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Will the bull market survive the storm?

Investors eked out modest gains last year, but now ill economic winds are whirling through Wall Street.

By Martin SkalaCorrespondent of The Christian Science Monitor / January 7, 2008

Jimmy Holder


Mutual fund investors may be forgiven if they're feeling a bit queasy as the new year begins.

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With signs of recession mounting, housing in a deep slump, and inflationary pressures brewing, few market forecasters are wearing rose-colored glasses.

The five-year-old bull market is still alive, but its heartbeat is becoming fainter, experts say. And there's no assurance that the market's heightened volatility won't lead to another downdraft in the months ahead.

A piece of advice for investors: Don't set your sights too high for 2008, and be prepared for more market turbulence, at least in the early months of the year.

Despite a roller-coaster fourth quarter, most US stock funds fared reasonably well in 2007 – a year that saw financial service and consumer-oriented stocks rip holes in many fund portfolios. The average US diversified equity fund managed to advance 6.3 percent, according to fund-tracker Lipper. The gain, the slimmest since 2002, nonetheless beat

the S&P 500 index's 3.5 percent rise. If the financial sector is factored out, the S&P 500, after reinvesting dividends, would have risen by more than 10 percent for the year, according to Standard & Poor's. The NASDAQ Composite, buoyed by high-tech stocks, climbed 9.8 percent, its best showing since 2003.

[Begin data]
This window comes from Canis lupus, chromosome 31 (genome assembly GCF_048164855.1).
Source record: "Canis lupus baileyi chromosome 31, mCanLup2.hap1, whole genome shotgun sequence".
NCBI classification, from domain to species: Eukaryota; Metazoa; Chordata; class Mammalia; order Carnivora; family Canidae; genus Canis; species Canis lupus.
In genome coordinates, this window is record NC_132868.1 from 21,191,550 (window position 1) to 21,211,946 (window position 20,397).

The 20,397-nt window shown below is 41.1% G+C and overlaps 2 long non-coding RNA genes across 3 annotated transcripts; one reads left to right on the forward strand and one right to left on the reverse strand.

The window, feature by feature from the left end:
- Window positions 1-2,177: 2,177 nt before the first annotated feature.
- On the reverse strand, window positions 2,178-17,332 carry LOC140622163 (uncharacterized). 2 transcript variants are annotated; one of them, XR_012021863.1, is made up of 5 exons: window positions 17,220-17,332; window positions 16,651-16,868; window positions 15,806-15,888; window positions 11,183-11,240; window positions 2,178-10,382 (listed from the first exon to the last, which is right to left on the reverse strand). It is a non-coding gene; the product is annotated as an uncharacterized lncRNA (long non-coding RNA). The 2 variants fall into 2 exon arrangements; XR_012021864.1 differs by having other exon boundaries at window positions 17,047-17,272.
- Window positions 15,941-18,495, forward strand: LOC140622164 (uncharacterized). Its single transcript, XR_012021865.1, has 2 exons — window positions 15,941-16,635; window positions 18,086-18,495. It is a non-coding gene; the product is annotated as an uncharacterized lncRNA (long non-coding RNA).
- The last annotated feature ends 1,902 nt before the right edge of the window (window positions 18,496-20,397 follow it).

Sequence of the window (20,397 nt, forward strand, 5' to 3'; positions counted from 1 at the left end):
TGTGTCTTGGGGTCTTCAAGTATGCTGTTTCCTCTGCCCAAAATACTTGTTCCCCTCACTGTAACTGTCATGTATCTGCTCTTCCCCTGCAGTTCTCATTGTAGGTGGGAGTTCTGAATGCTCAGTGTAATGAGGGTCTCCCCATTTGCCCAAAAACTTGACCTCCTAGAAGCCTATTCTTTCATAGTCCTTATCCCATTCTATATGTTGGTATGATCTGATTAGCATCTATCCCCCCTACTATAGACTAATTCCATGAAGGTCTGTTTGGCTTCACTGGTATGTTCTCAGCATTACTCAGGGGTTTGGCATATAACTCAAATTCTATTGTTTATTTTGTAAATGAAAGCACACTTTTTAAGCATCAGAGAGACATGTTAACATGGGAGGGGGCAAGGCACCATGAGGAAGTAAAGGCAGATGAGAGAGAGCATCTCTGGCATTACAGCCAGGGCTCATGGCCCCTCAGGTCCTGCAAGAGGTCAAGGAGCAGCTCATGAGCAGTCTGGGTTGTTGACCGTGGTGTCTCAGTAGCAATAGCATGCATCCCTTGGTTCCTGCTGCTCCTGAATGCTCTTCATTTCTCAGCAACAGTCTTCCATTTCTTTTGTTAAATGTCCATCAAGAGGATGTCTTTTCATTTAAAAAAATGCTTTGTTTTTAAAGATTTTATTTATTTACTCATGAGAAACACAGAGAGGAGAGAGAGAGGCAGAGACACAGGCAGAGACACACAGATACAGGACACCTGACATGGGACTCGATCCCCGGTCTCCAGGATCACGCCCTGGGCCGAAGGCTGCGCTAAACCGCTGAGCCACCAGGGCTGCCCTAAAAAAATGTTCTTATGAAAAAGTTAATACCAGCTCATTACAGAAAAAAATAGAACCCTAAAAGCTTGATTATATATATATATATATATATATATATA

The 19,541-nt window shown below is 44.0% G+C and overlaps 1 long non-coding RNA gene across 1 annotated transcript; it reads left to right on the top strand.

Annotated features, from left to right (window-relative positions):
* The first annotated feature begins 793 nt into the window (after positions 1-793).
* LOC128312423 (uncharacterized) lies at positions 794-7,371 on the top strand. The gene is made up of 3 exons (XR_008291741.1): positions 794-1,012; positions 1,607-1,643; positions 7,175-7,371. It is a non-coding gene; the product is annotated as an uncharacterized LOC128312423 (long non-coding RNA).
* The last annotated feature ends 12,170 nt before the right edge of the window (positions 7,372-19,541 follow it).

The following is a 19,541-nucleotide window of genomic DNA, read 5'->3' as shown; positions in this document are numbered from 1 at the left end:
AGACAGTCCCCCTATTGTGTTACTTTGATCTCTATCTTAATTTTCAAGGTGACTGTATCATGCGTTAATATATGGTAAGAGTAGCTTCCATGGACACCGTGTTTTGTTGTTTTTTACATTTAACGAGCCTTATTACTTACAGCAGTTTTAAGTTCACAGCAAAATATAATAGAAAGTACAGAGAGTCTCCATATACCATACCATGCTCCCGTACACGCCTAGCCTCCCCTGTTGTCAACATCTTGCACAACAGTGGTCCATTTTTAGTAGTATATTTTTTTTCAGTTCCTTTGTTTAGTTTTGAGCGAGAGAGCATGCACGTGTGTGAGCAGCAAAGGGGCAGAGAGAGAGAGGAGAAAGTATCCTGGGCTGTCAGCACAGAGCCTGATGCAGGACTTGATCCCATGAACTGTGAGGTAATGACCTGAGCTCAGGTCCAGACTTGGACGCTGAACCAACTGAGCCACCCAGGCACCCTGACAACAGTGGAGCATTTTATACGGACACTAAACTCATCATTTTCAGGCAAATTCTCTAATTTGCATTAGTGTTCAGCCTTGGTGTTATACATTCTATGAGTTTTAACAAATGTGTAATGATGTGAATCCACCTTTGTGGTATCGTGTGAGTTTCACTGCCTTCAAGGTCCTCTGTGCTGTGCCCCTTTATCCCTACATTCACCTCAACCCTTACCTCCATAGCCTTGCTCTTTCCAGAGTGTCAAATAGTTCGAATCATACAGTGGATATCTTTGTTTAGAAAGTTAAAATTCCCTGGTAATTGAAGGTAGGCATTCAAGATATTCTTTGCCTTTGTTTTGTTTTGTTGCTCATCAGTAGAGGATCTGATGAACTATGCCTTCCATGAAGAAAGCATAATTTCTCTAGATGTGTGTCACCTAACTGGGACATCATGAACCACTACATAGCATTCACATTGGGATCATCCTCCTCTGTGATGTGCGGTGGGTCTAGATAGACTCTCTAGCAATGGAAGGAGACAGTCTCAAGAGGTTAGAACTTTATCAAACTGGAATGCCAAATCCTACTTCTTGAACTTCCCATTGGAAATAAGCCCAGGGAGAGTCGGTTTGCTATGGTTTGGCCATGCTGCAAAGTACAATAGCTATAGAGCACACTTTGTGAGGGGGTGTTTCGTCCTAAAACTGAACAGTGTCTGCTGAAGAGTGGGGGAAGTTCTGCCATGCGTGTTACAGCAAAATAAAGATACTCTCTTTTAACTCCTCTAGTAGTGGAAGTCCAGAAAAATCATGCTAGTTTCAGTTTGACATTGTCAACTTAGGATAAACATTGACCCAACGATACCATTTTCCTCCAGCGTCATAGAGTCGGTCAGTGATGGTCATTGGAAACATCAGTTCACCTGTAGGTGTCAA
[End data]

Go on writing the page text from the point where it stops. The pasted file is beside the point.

Stock fund returns ran the gamut, with many international funds advancing 12 percent or more, while most small-cap value funds fell. Among 18 types of US diversified stock funds tracked by Lipper, only three declined in 2007. Strong global earnings growth and a sharp decline in the value of the dollar fattened returns from foreign markets.

But the fallout from the subprime mortgage debacle and a softening US economy took a heavy toll on value-oriented funds. Their traditionally hefty stakes in banking, insurance, and consumer-oriented stocks suffered from the mortgage industry's problems and recession fears.

First half of 2007 accounts for most of Dow gains

Virtually all the market's gains occurred in the first half of the year, when dealmaking was rife, lending standards were loose, and corporate profits were still blooming. After midyear, storm clouds gathered over the credit markets as the subprime mortgage crisis intensified and financial stocks imploded. Record oil prices and weakening consumer spending fanned fears of a looming recession.

While the Fed's action to lower the federal funds rate and inject liquidity into the banking system gave stocks a temporary lift late in the year, that wasn't enough to restore investor confidence.

The stock market in 2007 displayed a decidedly "split personality," says David Nelson, investment strategist at Legg Mason Capital Management in Baltimore. "Strategies based on price momentum and steady earnings growth worked exceptionally well. But value-based approaches – picking the statistically cheapest stocks – failed miserably."

Simply emphasizing the S&P economic sectors with the highest percentage of foreign sales would have yielded superior returns, according to Nelson. The energy, information technology, and materials sectors of the S&P 500 index, for example, consist of companies that earn more than one-third of their revenues outside the United States. Stocks in each of these sectors posted gains averaging 15 percent or more last year.